Friday, September 11, 2015

Let the engine do the citing?

"Let's be honest," said the first-year student. "We're going to use online citation engines. What are your thoughts on that?"

Good question! Why would I require first-year students to practice using an MLA guide to create citations by hand when they can plug the information into a machine and get perfect results instantly?

Primarily because so many of the machine-generated citations I receive are far from perfect--and too often, students don't know how to fix them.

It all comes down to that old cliche: Garbage In, Garbage Out. The citation is only as good as the information students insert into the machine, and if they don't know the difference between an online article and a print article accessed online, or between an anthology and an essay in an anthology, or between an editor and an author, then they're going to produce flawed citations. (And don't even get me started about the student who confused the dateline with the byline and cited as author Regina Saskatchewan.)

The problem is compounded when students read so many of their sources online. If all the information they need pops up on the same little box, how can they tell what they're looking at? That's why we spend time in class figuring out how to distinguish between types of sources--and that's also why I require all my first-year writing students to go to the library and check out a book at least once during the semester. They need to know that there's more to research than Google.

Then they need to know what to do about works with no author or multiple authors, and how to handle names of translators and editors. What about E-books? What about multiple places of publication? 

And what about format? Aside from the fact that citation engines often result in inadequate information (and the multiplication of "n.p., n.p" throughout a Works Cited), students aren't always particularly adept at making the resulting citation match the required format for the paper: the Works Cited shows up in an entirely different font from the rest of the paper, or it's all single-spaced or (horrors!) centered on the page. Sometimes the Works Cited features different colors of ink or large highlighted sections. When I comment on these problems on drafts, students too often shrug it off with "That's the way the citation engine did it." Either they don't know how to change the format or they'd simply rather not bother.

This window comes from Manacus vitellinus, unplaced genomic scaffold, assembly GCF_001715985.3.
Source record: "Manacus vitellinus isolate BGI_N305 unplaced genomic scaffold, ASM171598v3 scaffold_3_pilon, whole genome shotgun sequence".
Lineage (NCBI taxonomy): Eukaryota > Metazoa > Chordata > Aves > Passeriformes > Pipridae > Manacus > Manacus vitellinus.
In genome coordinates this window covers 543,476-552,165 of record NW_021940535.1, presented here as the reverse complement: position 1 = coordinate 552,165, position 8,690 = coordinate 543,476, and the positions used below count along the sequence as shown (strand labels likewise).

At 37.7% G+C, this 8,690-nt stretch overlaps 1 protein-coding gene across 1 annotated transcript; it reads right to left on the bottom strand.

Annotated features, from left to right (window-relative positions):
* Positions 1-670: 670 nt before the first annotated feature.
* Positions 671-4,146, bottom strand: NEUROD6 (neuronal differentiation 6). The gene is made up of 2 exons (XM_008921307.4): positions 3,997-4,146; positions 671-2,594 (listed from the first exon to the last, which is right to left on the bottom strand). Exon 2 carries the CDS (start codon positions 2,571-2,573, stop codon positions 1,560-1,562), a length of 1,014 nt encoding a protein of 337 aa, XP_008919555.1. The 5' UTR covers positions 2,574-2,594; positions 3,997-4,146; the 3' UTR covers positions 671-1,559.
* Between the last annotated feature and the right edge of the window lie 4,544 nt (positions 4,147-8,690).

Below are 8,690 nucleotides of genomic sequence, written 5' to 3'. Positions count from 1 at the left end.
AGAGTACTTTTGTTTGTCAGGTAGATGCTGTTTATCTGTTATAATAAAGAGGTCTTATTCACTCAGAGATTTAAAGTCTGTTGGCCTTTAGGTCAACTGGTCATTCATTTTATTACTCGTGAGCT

In the end, what I'm looking for is a Works Cited that includes all the required information formatted correctly; if students can achieve that goal through a citation engine, I have no complaints. However, I do my best to equip them with some knowledge of how citations work and some practice in creating their own citations so that when the citation engine produces something dreadful, they'll at least have a clue about how to fix it.


Contingent Cassandra said...

Amen -- on the problem(s), the most likely solution, and the acceptable outcome.

I also get the feeling that citation engines create a sort of learned helplessness: students are convinced that a process that is, admittedly, painstaking and tedious and sometimes a bit exasperating, but not really hard (I'd mastered it well before 8th grade) is so hard they couldn't possibly do it by themselves.

Anonymous said...

Okay, let me play devil's advocate here for a moment. And I say some of these things in a tongue-in-cheek sorta way. You say you want students to know that there's more to research than Google. But sadly for most of them, there isn't. Most of the research the current college generation will do for the rest of their lives will involve varied and seemingly-authorless online pieces. In fact, unless they become researchers--which most of them will not--they are unlikely to ever use citations or citation-formatting again. I have never used a formal citation since college, which was many, many, many years ago. Part of college education is teaching students to see the benefits of using the tools of the past to navigate the future. I think there is an argument to be made that learning proper formal citations is beneficial to a very few students. Yet, I also know that no English professor is likely to agree with me. I myself was, in fact, an English Major in college. And I thoroughly appreciate the fact that I became a lifelong reader and a better-than-good writer. And I honestly do not remember learning citations, although I am certain that I did. It's just that those citations have never served me at all in my life. Online information is ubiquitous these days. Hard to tell news from opinion, an article from an essay, even occasionally fact from fiction. Which to me means teaching a bit of how to separate information is necessary, but teaching how to formally cite it is not. Keep the faith though. Teaching students in college these days is tough work.